James Bond and remarkable automobiles go together like fine cigars and rare cognac. Of the 26 films that make up the James Bond movie pantheon, including Moonraker (half of which takes place in outer space) all feature some significant cars performing amazing stunts.
While we watch these films, we suspend disbelief and feel that Bond is performing these extraordinary feats himself, but this is not the case. Instead, the driving, and sometimes flying, sequences are put together by the film’s visual-effects team and stunt drivers.
With the 26th 007 film releasing this week, we had the opportunity to speak to the No Time To Die special-effects supervisor Chris Corbould. He has been the man who has helped make this automotive magic happen for a total of 15 Bond films beginning with The Spy Who Loved Me, the film featuring the submarine Lotus Esprit S1, where he worked as a special -effects technician.
In 1995, when Pierce Brosnan took the role of Bond in GoldenEye, Corbould graduated to special effects supervisor and has been responsible for the that movie magic on every Bond film since.
If that wasn’t enough of a resume, Corbould was honored with an Oscar and BAFTA for the film Inception, and his other film credits as special effects supervisor include The Mummy, Lara Croft Tomb Raider, Tomb Raider: Cradle of Life, X-Men: First Class, Batman Begins, The Dark Knight, Dark Knight Rises, Star Wars Episode VII: The Force Awakens, and Star Wars: The Last Jedi.
Most recently, he was second unit director on Christopher Robin and The Nutcracker and the Four Realms. He was awarded an OBE by Queen Elizabeth in the 2014 New Years Honours for his services to film.
So, come with us and take a step behind the camera, and allow Corbould to tell us a bit about how he creates these stirring live-action car scenes in the 007 movies.
Andy Reid: So, Chris, it looks like No Time to Die is as much a new film as it is a film homage to the legend of James Bond films.
Chris Corbould: It is great to see the (Aston Martin) DB5 back in the full combat mode rather than the odd cameo role, and that is pretty exciting.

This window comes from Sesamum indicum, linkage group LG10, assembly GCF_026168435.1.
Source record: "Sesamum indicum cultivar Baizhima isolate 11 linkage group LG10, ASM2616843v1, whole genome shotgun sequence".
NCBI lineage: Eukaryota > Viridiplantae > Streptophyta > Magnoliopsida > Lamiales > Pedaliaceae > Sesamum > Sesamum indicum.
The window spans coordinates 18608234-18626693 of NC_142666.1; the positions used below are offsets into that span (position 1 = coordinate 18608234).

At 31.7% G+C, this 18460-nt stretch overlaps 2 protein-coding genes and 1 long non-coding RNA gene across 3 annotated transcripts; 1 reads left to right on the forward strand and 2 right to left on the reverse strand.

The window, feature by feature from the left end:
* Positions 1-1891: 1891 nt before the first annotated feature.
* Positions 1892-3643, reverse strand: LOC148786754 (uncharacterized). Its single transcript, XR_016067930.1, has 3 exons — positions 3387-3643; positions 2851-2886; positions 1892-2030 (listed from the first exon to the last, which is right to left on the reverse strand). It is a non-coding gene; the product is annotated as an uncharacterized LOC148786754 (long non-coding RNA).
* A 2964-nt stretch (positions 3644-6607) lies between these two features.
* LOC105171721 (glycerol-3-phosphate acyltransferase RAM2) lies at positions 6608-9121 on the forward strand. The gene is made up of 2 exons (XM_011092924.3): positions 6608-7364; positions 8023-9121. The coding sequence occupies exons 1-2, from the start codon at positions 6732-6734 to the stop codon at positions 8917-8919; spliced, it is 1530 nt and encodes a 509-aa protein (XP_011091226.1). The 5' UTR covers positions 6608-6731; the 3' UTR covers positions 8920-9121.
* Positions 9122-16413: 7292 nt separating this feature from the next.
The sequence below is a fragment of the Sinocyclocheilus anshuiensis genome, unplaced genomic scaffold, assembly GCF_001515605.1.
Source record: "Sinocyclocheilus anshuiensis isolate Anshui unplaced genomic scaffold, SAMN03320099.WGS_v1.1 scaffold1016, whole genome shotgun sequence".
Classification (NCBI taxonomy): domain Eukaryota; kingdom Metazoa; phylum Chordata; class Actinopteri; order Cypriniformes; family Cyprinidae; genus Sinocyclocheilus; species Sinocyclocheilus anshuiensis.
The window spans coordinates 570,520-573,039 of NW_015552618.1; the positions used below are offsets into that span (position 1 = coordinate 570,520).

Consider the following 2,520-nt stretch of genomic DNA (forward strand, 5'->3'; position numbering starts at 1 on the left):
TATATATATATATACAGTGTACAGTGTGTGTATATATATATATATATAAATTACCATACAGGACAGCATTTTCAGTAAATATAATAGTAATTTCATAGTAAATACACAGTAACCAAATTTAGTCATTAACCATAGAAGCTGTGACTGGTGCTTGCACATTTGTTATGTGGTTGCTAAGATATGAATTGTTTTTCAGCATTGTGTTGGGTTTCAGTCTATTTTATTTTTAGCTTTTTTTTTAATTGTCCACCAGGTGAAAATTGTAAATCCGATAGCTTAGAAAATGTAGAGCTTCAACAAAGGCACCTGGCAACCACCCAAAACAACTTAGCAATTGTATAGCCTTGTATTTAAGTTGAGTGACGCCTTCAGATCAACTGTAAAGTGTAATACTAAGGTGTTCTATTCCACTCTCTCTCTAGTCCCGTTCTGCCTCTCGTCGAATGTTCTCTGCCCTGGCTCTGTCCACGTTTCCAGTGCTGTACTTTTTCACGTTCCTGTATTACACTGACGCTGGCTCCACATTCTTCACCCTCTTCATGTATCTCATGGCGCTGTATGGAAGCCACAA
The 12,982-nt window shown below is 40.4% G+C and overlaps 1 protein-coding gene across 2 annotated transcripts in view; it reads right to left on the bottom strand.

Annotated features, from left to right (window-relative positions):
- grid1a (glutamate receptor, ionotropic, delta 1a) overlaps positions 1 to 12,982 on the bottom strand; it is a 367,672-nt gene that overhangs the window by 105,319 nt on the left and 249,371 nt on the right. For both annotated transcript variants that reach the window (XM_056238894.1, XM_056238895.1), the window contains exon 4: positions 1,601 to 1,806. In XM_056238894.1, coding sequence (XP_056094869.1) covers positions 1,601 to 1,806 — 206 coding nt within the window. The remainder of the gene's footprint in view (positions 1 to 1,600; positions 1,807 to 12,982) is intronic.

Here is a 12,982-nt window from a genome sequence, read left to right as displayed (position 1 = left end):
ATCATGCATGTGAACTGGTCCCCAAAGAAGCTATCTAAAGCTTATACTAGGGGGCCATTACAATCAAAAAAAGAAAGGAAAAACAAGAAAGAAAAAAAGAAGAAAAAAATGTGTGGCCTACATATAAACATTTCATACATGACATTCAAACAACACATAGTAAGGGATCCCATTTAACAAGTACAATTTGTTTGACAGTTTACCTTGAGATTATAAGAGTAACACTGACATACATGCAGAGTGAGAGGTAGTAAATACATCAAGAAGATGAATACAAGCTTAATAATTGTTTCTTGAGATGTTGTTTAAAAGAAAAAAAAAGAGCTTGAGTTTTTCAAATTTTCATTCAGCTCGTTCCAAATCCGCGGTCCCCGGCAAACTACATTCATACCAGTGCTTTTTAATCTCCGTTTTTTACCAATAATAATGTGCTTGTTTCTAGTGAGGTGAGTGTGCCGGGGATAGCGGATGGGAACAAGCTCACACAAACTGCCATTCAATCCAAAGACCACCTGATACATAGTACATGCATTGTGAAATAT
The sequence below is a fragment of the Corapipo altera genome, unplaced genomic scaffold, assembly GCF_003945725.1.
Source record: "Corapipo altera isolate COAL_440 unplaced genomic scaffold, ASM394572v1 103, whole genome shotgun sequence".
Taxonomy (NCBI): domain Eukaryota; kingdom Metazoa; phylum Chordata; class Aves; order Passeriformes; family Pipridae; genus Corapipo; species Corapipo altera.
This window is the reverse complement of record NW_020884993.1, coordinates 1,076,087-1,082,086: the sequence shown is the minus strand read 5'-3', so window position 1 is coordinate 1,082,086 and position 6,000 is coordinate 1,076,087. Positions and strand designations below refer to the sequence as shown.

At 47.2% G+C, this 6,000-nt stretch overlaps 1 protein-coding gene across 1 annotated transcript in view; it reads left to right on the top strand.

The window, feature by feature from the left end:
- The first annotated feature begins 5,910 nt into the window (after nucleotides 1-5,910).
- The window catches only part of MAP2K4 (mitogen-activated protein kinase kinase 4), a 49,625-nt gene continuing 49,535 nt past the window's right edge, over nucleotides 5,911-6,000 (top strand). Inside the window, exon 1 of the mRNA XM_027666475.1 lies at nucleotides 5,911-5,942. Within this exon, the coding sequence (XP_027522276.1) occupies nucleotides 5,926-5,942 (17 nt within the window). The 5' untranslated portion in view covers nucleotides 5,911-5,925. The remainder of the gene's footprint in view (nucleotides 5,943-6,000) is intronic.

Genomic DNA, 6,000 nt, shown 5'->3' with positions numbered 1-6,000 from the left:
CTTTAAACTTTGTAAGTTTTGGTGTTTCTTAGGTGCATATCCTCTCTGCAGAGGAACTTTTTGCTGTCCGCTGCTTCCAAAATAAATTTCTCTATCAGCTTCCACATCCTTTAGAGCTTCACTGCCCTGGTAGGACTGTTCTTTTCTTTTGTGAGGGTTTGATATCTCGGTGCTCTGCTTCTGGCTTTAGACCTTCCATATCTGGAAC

AR: That brings me to my first question. There is a lot of Bond mythology around the DB5 in the bond franchise. Does using the DB5 present obstacles for special-effects work because of how old the cars are? Is there a certain level of difficulty in keeping that mythology intact as a special-effects artist?
CC: The first decision we needed to make is do we use the old gadgets from the Goldfinger car, or do we upgrade them? Some of them should be upgraded, hence we’ve got a multi-barrel minigun behind the headlights instead of the old Browning single-barrel machine guns. But we decided to keep the smokescreen. It was a mixture of old and new, and a nice balance because it gives the audience something new along with the traditional stuff.
AR: How do you make these new cars with incredible performance limits look at the edge of out-of-control?
CC: Main thing is really the camera work. We also modify the chassis and the suspension of the cars. One of the problems we had when shooting the big chase scene in Matera, which is a multi-thousand-year-old village in Italy, is that the streets were made of polished stone. They tried all different kinds of compound tires. The stunt driver decided to spray some fizzy drink on the street, and we then got the traction we needed.
AR: Since you are effectively Q in the 007 film process, is there a favorite of all the cars you have messed with over the years?
CC: There are two. One of my personal favorites is the Aston Martin V8 Vantage in The Living Daylights. I was personally responsible for filming the chase sequence in that film in Austria on an ice lake. And it was fascinating when the car came back in this film, 30 odd years later, the same car.
From a technical standpoint, the cars in Die Another Day on the ice, with all of the gadgets, we had to actually convert the Jaguar XKR to 4-wheel drive, and we had to make sure that the cars did not fall through the ice. We had to create an inflatable float system for them in case they did end up falling through the ice to protect the drivers.
AR: A lot of the sequences you are responsible for look to be done in one take. That’s got to be a little bit stressful as its this one take or you get nothing.
CC: Yes, I’ve lost a lot of sleep over those one-take wonders. They can be a bit stressful.
AR: How about the flip in Casino Royale?